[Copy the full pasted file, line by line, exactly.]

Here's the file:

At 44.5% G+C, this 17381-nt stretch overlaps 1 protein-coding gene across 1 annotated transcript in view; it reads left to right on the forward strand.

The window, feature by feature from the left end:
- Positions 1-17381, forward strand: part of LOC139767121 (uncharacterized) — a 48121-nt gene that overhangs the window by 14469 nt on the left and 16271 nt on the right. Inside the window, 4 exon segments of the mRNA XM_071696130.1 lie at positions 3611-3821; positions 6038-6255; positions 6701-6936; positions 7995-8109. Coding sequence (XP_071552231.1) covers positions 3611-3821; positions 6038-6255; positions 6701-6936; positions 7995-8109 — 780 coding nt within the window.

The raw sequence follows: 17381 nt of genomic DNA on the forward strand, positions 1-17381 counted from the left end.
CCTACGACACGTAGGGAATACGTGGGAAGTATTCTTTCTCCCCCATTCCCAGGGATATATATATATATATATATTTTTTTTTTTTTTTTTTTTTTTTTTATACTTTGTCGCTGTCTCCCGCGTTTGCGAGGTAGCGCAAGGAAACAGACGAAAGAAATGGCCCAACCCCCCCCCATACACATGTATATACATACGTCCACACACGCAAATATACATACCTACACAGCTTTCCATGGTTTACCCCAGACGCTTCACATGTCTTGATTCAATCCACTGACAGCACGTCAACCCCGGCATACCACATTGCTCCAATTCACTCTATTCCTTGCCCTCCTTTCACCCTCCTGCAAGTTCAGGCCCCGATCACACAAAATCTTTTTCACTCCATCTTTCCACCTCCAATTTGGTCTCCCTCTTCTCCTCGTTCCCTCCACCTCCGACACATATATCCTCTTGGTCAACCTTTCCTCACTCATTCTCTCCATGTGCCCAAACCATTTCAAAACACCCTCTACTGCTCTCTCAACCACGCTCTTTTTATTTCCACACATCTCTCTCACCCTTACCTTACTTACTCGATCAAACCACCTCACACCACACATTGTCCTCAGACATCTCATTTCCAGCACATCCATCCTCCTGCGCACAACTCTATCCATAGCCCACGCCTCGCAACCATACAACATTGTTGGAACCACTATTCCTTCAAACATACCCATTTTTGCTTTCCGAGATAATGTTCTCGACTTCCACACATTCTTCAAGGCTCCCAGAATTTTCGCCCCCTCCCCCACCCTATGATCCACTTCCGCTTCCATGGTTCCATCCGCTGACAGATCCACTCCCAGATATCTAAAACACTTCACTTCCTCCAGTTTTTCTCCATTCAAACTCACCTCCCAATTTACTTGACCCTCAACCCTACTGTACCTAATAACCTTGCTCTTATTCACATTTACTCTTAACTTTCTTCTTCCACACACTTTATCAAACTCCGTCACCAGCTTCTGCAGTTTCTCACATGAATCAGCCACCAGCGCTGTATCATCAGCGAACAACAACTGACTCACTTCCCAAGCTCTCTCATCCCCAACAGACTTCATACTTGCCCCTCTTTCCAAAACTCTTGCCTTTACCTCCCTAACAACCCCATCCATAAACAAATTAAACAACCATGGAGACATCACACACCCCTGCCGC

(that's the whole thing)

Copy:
At 44.5% G+C, this 17381-nt stretch overlaps 1 protein-coding gene across 1 annotated transcript in view; it reads left to right on the forward strand.

The window, feature by feature from the left end:
- Positions 1-17381, forward strand: part of LOC139767121 (uncharacterized) — a 48121-nt gene that overhangs the window by 14469 nt on the left and 16271 nt on the right. Inside the window, 4 exon segments of the mRNA XM_071696130.1 lie at positions 3611-3821; positions 6038-6255; positions 6701-6936; positions 7995-8109. Coding sequence (XP_071552231.1) covers positions 3611-3821; positions 6038-6255; positions 6701-6936; positions 7995-8109 — 780 coding nt within the window.

The raw sequence follows: 17381 nt of genomic DNA on the forward strand, positions 1-17381 counted from the left end.
CCTACGACACGTAGGGAATACGTGGGAAGTATTCTTTCTCCCCCATTCCCAGGGATATATATATATATATATATTTTTTTTTTTTTTTTTTTTTTTTTTATACTTTGTCGCTGTCTCCCGCGTTTGCGAGGTAGCGCAAGGAAACAGACGAAAGAAATGGCCCAACCCCCCCCCATACACATGTATATACATACGTCCACACACGCAAATATACATACCTACACAGCTTTCCATGGTTTACCCCAGACGCTTCACATGTCTTGATTCAATCCACTGACAGCACGTCAACCCCGGCATACCACATTGCTCCAATTCACTCTATTCCTTGCCCTCCTTTCACCCTCCTGCAAGTTCAGGCCCCGATCACACAAAATCTTTTTCACTCCATCTTTCCACCTCCAATTTGGTCTCCCTCTTCTCCTCGTTCCCTCCACCTCCGACACATATATCCTCTTGGTCAACCTTTCCTCACTCATTCTCTCCATGTGCCCAAACCATTTCAAAACACCCTCTACTGCTCTCTCAACCACGCTCTTTTTATTTCCACACATCTCTCTCACCCTTACCTTACTTACTCGATCAAACCACCTCACACCACACATTGTCCTCAGACATCTCATTTCCAGCACATCCATCCTCCTGCGCACAACTCTATCCATAGCCCACGCCTCGCAACCATACAACATTGTTGGAACCACTATTCCTTCAAACATACCCATTTTTGCTTTCCGAGATAATGTTCTCGACTTCCACACATTCTTCAAGGCTCCCAGAATTTTCGCCCCCTCCCCCACCCTATGATCCACTTCCGCTTCCATGGTTCCATCCGCTGACAGATCCACTCCCAGATATCTAAAACACTTCACTTCCTCCAGTTTTTCTCCATTCAAACTCACCTCCCAATTTACTTGACCCTCAACCCTACTGTACCTAATAACCTTGCTCTTATTCACATTTACTCTTAACTTTCTTCTTCCACACACTTTATCAAACTCCGTCACCAGCTTCTGCAGTTTCTCACATGAATCAGCCACCAGCGCTGTATCATCAGCGAACAACAACTGACTCACTTCCCAAGCTCTCTCATCCCCAACAGACTTCATACTTGCCCCTCTTTCCAAAACTCTTGCCTTTACCTCCCTAACAACCCCATCCATAAACAAATTAAACAACCATGGAGACATCACACACCCCTGCCGC